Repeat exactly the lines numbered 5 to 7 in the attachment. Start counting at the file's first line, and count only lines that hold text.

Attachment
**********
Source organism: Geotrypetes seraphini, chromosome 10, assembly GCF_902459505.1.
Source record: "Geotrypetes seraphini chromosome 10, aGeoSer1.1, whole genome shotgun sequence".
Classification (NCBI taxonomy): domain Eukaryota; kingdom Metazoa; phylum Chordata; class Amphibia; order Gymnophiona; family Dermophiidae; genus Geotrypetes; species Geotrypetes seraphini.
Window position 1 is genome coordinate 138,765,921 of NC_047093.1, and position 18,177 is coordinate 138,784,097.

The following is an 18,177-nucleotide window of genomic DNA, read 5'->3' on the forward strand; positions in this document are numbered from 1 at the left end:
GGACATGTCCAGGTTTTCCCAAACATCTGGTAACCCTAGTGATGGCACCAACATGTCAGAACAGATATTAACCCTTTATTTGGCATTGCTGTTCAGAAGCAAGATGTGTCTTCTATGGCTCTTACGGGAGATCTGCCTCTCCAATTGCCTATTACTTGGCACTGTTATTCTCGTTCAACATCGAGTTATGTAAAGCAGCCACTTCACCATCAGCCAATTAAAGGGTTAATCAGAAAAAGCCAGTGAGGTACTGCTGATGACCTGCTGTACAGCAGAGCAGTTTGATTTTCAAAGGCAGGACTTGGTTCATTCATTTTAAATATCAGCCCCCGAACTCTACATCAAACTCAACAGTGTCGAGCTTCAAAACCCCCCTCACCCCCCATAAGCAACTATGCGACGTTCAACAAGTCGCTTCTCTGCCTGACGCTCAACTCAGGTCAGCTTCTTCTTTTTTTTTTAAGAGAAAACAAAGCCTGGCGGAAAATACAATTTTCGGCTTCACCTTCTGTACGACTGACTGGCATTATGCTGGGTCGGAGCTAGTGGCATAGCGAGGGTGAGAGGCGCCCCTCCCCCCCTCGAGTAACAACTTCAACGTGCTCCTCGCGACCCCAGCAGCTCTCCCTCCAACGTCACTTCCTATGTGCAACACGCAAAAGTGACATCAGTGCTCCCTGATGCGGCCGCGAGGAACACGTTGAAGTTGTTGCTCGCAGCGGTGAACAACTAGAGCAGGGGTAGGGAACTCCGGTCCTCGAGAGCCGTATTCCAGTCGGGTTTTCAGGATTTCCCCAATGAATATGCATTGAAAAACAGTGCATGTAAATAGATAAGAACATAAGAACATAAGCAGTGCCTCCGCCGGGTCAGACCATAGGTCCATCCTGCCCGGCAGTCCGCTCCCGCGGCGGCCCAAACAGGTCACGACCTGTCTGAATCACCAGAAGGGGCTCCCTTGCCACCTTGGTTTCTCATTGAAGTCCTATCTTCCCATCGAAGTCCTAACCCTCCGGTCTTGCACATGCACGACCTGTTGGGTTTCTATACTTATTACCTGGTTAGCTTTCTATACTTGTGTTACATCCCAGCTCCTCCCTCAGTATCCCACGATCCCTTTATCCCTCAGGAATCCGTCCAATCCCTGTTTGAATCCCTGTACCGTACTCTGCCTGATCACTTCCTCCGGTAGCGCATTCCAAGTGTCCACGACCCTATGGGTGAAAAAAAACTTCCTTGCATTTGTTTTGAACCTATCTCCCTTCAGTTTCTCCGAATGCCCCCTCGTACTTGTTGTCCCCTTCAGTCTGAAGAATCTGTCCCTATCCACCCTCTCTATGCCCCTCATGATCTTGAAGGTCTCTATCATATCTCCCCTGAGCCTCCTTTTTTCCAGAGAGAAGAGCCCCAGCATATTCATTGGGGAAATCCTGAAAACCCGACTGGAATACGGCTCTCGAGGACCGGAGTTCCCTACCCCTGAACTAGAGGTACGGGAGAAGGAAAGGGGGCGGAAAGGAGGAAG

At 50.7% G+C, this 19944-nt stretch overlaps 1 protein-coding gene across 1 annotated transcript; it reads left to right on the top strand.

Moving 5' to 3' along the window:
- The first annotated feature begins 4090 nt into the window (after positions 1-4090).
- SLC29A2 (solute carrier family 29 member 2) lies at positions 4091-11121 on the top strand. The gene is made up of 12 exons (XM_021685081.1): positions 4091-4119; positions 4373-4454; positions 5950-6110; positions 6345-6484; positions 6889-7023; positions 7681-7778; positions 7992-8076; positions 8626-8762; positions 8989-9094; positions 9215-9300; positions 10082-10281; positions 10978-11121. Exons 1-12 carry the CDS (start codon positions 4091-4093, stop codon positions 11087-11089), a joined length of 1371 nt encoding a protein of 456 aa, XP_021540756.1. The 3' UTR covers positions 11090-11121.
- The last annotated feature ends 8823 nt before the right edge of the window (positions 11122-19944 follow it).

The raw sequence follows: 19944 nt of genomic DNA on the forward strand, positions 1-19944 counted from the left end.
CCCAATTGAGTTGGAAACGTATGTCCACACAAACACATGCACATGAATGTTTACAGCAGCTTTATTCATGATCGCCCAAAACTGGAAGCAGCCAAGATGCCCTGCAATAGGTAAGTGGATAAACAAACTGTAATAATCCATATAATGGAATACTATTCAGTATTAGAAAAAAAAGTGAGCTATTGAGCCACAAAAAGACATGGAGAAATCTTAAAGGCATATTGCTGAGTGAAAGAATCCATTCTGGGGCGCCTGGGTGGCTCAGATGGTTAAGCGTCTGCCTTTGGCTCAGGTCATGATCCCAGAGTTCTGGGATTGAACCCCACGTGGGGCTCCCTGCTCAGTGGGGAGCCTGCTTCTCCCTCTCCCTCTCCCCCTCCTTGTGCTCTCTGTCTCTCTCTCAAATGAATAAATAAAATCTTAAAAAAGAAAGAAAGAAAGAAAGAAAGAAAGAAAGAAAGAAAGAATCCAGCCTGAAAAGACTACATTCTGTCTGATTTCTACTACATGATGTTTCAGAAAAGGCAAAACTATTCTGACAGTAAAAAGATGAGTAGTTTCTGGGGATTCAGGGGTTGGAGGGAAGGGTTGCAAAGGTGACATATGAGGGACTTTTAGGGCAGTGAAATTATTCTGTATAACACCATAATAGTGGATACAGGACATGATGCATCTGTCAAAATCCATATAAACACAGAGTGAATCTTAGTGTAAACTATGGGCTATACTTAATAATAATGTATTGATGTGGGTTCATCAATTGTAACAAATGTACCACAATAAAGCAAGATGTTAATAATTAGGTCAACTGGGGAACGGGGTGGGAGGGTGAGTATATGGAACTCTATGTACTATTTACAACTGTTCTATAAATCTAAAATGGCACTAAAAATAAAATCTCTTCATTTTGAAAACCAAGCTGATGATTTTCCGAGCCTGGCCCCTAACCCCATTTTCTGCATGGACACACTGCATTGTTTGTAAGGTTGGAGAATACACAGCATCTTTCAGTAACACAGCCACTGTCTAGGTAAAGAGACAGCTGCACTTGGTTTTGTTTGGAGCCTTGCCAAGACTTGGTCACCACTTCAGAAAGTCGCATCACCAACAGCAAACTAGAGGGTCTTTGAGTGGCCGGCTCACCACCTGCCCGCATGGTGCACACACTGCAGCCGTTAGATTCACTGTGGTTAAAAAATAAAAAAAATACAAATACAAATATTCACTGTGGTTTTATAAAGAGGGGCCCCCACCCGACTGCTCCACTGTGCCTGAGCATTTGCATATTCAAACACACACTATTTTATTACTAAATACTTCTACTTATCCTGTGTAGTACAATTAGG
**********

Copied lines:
The following is an 18,177-nucleotide window of genomic DNA, read 5'->3' on the forward strand; positions in this document are numbered from 1 at the left end:
GGACATGTCCAGGTTTTCCCAAACATCTGGTAACCCTAGTGATGGCACCAACATGTCAGAACAGATATTAACCCTTTATTTGGCATTGCTGTTCAGAAGCAAGATGTGTCTTCTATGGCTCTTACGGGAGATCTGCCTCTCCAATTGCCTATTACTTGGCACTGTTATTCTCGTTCAACATCGAGTTATGTAAAGCAGCCACTTCACCATCAGCCAATTAAAGGGTTAATCAGAAAAAGCCAGTGAGGTACTGCTGATGACCTGCTGTACAGCAGAGCAGTTTGATTTTCAAAGGCAGGACTTGGTTCATTCATTTTAAATATCAGCCCCCGAACTCTACATCAAACTCAACAGTGTCGAGCTTCAAAACCCCCCTCACCCCCCATAAGCAACTATGCGACGTTCAACAAGTCGCTTCTCTGCCTGACGCTCAACTCAGGTCAGCTTCTTCTTTTTTTTTTAAGAGAAAACAAAGCCTGGCGGAAAATACAATTTTCGGCTTCACCTTCTGTACGACTGACTGGCATTATGCTGGGTCGGAGCTAGTGGCATAGCGAGGGTGAGAGGCGCCCCTCCCCCCCTCGAGTAACAACTTCAACGTGCTCCTCGCGACCCCAGCAGCTCTCCCTCCAACGTCACTTCCTATGTGCAACACGCAAAAGTGACATCAGTGCTCCCTGATGCGGCCGCGAGGAACACGTTGAAGTTGTTGCTCGCAGCGGTGAACAACTAGAGCAGGGGTAGGGAACTCCGGTCCTCGAGAGCCGTATTCCAGTCGGGTTTTCAGGATTTCCCCAATGAATATGCATTGAAAAACAGTGCATGTAAATAGATAAGAACATAAGAACATAAGCAGTGCCTCCGCCGGGTCAGACCATAGGTCCATCCTGCCCGGCAGTCCGCTCCCGCGGCGGCCCAAACAGGTCACGACCTGTCTGAATCACCAGAAGGGGCTCCCTTGCCACCTTGGTTTCTCATTGAAGTCCTATCTTCCCATCGAAGTCCTAACCCTCCGGTCTTGCACATGCACGACCTGTTGGGTTTCTATACTTATTACCTGGTTAGCTTTCTATACTTGTGTTACATCCCAGCTCCTCCCTCAGTATCCCACGATCCCTTTATCCCTCAGGAATCCGTCCAATCCCTGTTTGAATCCCTGTACCGTACTCTGCCTGATCACTTCCTCCGGTAGCGCATTCCAAGTGTCCACGACCCTATGGGTGAAAAAAAACTTCCTTGCATTTGTTTTGAACCTATCTCCCTTCAGTTTCTCCGAATGCCCCCTCGTACTTGTTGTCCCCTTCAGTCTGAAGAATCTGTCCCTATCCACCCTCTCTATGCCCCTCATGATCTTGAAGGTCTCTATCATATCTCCCCTGAGCCTCCTTTTTTCCAGAGAGAAGAGCCCCAGCATATTCATTGGGGAAATCCTGAAAACCCGACTGGAATACGGCTCTCGAGGACCGGAGTTCCCTACCCCTGAACTAGAGGTACGGGAGAAGGAAAGGGGGCGGAAAGGAGGAAG

At 50.7% G+C, this 19944-nt stretch overlaps 1 protein-coding gene across 1 annotated transcript; it reads left to right on the top strand.